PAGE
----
Secretary of State Hillary Clinton leaves Washington Saturday for talks in the Gulf region focusing on Iran’s nuclear program and the need for greater Gulf Arab support for Iraq’s new government. Clinton will visit the United Arab Emirates, Oman and Qatar.
The Gulf trip is Clinton’s second in a six-week span and reflects the degree of shared concern by the United States and Gulf countries about the Iranian nuclear program.
The extent of worry among the oil-rich Gulf states about a potentially nuclear-armed Iran was underscored recently by leaked U.S. embassy cables that suggested that several Gulf leaders have the issue at the top of their agenda, higher even than the Israeli-Palestinian conflict.
In a talk with reporters Friday, senior State Department officials said Clinton will brief Gulf leaders on U.S. expectations for the next round of big-power nuclear talks with Iran, now scheduled for January 20th in Istanbul.
While acknowledging that sanctions alone will probably not deter Iran from its apparent nuclear weapons quest, the officials said Clinton would urge Gulf states to tighten their enforcement of U.N. mandated sanctions despite what are in some cases major economic relationships with Tehran.
The predominately-Sunni Muslim Gulf States have been reluctant to fully embrace the Shiite-led Iraqi government that emerged after the U.S.-led invasion that toppled Sunni strongman Saddam Hussein in 2003.
The officials said now that a new government in Baghdad has finally emerged after months of post-election stalemate, the United States would like to see all the Gulf countries make affirmative steps to support Iraq. That would include re-opening shuttered embassies and committing to attend the Arab League summit in Baghdad later this year.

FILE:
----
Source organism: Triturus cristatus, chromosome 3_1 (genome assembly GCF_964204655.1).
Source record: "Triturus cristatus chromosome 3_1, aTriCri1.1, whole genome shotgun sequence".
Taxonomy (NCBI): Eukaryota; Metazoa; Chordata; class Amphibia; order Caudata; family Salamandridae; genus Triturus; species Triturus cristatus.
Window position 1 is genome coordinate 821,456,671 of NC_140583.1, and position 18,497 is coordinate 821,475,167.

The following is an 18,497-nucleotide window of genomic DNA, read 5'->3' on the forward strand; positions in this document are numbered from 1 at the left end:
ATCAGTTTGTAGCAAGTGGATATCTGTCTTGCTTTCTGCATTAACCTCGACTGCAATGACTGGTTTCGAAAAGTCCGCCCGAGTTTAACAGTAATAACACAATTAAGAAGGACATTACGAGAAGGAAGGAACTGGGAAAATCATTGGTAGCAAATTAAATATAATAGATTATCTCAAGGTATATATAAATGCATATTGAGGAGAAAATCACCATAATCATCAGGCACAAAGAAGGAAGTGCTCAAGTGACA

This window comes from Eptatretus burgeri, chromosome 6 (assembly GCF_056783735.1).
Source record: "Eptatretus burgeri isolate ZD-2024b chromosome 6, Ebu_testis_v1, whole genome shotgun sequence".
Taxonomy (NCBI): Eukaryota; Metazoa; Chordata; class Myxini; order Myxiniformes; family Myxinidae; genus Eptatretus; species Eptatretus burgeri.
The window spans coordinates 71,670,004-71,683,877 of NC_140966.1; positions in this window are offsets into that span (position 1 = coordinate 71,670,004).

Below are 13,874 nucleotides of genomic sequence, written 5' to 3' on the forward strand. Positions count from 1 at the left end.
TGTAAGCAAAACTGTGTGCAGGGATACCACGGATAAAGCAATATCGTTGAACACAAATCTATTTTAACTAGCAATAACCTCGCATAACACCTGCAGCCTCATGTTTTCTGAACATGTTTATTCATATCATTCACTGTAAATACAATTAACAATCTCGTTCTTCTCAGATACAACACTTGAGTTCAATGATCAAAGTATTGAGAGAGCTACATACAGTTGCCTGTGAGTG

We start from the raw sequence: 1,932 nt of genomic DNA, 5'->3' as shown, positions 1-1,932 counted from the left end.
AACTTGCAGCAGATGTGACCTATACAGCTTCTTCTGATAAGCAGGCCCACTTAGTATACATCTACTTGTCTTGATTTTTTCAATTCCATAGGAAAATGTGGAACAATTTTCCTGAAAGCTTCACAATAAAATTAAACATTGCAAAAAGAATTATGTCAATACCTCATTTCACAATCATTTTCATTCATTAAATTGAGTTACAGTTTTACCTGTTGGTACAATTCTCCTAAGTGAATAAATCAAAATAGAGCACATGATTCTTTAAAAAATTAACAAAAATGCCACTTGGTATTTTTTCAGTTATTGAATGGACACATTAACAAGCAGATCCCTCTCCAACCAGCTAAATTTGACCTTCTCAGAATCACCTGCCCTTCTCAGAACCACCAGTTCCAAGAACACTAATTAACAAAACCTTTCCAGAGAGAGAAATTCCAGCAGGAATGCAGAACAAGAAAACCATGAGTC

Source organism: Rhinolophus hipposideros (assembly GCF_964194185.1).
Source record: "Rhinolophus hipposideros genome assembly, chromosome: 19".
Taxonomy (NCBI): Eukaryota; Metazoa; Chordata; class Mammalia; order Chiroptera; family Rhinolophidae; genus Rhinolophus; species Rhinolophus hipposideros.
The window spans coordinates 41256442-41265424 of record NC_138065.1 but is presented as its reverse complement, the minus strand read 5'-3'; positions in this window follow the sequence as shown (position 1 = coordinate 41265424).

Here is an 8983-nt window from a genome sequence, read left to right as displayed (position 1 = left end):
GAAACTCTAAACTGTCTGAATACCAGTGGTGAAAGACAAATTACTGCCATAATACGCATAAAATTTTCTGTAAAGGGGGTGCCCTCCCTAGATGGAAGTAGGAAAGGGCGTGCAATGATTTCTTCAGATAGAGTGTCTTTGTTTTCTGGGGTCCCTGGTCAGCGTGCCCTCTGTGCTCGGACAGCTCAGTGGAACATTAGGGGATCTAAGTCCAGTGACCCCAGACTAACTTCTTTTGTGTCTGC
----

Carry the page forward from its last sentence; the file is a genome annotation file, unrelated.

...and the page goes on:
State Department Spokesman P.J. Crowley said the “re-integration” of Iraq in the region is a U.S. policy priority. “There is a new government that is just now in place, getting its feet on the ground. And I think her message will be that, as the government stabilizes and begins its work, that it would be appropriate for these countries to do an outreach and work collaboratively, and draw Iraq, reintegrate Iraq if you will, into the rest of the region," he said.
The keynote event on the Clinton trip, spanning six-days, will be a meeting in Qatar next Thursday of the Forum for the Future, a joint project of the G-8 industrial countries and Arab states aimed at strengthening civil society in the region.
It is the seventh in a series of such forums bringing together government leaders and members of non-governmental organizations.
Clinton, who will also hold a “town-hall”-style meeting with NGO leaders and students Monday in Abu Dhabi, has stressed the role of civil society in bringing about political liberalization and economic gains in Arab societies.